Fact: Humans today, on the whole, live better lives than they ever have before.

Brighter colors and whiter whites is only a small fraction of what makes our quality of life so much better. For example, modern medical care has prevented far more death, retardation, and disabilities than modern industry has created short of the sheer population increases it's enabled.

Comment: Re:headed in the wrong direction (Score 3, Insightful) 230

by Firethorn (#47492929) Attached to: EPA Mulling Relaxed Radiation Protections For Nuclear Power

(Pretty pointless to have a 1mSv/year limit when you have had a population of millions living in twice that for a couple of millennium without any measurable problems.)

Indeed, this is even measurable. 1mSv/year is average, if variations caused significant differences in cancer rates you'd expect it to readily show in in areas like Colorado vs Mississippi.

Comment: Re:headed in the wrong direction (Score 1) 230

by Firethorn (#47492911) Attached to: EPA Mulling Relaxed Radiation Protections For Nuclear Power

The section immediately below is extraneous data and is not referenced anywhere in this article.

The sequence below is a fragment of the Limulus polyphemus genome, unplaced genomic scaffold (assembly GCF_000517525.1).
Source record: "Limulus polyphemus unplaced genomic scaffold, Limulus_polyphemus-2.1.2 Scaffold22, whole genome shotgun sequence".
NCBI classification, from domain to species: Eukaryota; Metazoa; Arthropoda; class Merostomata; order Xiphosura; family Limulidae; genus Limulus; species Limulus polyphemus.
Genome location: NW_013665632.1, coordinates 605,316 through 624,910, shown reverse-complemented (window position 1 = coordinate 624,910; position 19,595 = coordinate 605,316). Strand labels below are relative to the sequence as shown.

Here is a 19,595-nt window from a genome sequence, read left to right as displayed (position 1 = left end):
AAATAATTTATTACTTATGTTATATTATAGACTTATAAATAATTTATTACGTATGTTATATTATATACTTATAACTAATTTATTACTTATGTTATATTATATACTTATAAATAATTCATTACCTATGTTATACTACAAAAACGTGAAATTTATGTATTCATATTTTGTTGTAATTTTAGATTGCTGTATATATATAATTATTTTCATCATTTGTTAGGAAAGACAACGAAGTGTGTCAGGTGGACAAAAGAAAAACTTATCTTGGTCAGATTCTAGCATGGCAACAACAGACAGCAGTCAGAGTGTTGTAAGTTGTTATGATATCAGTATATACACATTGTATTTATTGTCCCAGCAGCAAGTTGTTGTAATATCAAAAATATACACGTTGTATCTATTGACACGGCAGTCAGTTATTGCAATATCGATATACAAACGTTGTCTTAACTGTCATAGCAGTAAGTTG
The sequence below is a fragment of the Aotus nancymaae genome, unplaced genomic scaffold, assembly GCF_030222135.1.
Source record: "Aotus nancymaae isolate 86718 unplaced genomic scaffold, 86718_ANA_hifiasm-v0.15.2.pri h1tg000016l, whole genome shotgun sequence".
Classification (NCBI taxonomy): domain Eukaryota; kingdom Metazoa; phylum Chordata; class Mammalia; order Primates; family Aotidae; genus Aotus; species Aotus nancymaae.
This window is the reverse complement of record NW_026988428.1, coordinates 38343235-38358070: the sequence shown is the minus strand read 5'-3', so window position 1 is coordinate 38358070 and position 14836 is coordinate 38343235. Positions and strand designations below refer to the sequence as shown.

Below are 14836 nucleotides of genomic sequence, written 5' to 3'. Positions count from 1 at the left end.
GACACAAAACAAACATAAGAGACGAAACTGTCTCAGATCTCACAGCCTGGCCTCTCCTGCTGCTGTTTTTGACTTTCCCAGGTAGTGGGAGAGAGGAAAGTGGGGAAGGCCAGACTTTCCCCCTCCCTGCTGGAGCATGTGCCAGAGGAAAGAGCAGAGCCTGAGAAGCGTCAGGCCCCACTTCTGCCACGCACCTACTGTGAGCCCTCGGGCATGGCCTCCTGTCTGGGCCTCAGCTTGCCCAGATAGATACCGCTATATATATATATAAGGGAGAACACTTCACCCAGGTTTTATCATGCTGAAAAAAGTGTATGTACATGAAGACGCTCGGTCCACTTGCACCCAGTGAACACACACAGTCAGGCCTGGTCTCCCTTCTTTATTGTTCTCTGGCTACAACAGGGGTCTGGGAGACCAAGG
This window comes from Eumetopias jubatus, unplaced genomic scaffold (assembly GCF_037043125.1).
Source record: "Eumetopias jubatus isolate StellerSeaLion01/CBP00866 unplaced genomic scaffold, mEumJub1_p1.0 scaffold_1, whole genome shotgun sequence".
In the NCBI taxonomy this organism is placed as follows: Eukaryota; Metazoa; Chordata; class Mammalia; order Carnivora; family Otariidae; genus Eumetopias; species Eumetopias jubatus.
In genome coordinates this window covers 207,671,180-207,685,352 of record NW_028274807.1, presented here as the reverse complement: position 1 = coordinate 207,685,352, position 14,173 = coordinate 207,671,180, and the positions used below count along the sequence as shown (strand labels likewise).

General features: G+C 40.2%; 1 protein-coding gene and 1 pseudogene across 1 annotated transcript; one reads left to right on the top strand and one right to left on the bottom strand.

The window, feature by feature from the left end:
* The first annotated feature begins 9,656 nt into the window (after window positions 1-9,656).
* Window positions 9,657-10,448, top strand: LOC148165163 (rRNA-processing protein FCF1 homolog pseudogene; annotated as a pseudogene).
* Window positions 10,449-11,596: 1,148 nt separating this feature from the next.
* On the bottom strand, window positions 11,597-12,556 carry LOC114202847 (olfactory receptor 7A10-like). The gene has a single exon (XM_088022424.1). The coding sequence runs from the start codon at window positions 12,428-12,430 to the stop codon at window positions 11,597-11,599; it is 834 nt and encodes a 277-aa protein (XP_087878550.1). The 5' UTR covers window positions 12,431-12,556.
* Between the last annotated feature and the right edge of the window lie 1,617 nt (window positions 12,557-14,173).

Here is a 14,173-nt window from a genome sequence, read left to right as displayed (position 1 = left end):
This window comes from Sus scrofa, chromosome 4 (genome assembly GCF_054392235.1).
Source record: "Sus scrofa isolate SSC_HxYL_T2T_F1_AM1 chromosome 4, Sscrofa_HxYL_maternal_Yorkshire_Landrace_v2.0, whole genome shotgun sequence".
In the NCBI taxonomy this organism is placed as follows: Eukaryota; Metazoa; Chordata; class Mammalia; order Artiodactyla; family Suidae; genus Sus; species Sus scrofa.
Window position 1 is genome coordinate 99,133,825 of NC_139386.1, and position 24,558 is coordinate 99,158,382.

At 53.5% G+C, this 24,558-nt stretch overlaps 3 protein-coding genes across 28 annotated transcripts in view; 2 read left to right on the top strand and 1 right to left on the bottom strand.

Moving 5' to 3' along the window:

This is a fallacy. The threshold should be set on the estimated benefits of a higher threshold vs the estimated harm from the additional radiation. The background radiation has nothing to with it.

Bingo. Consider that the likely alternatives if you kill nuclear power are coal and natural gas. Realistically speaking you'd have to consider the harm from coal pollution for every kWh burned, which I'd easily say is going to be more. Natural Gas is far cleaner, but still has some pollution issues even without considering global warming. With this in mind, loosening nuclear power restrictions can actually save lives if you use it as an opportunity to prevent more coal or NG plants.

Comment: Re:Solar efficiency (Score 1) 133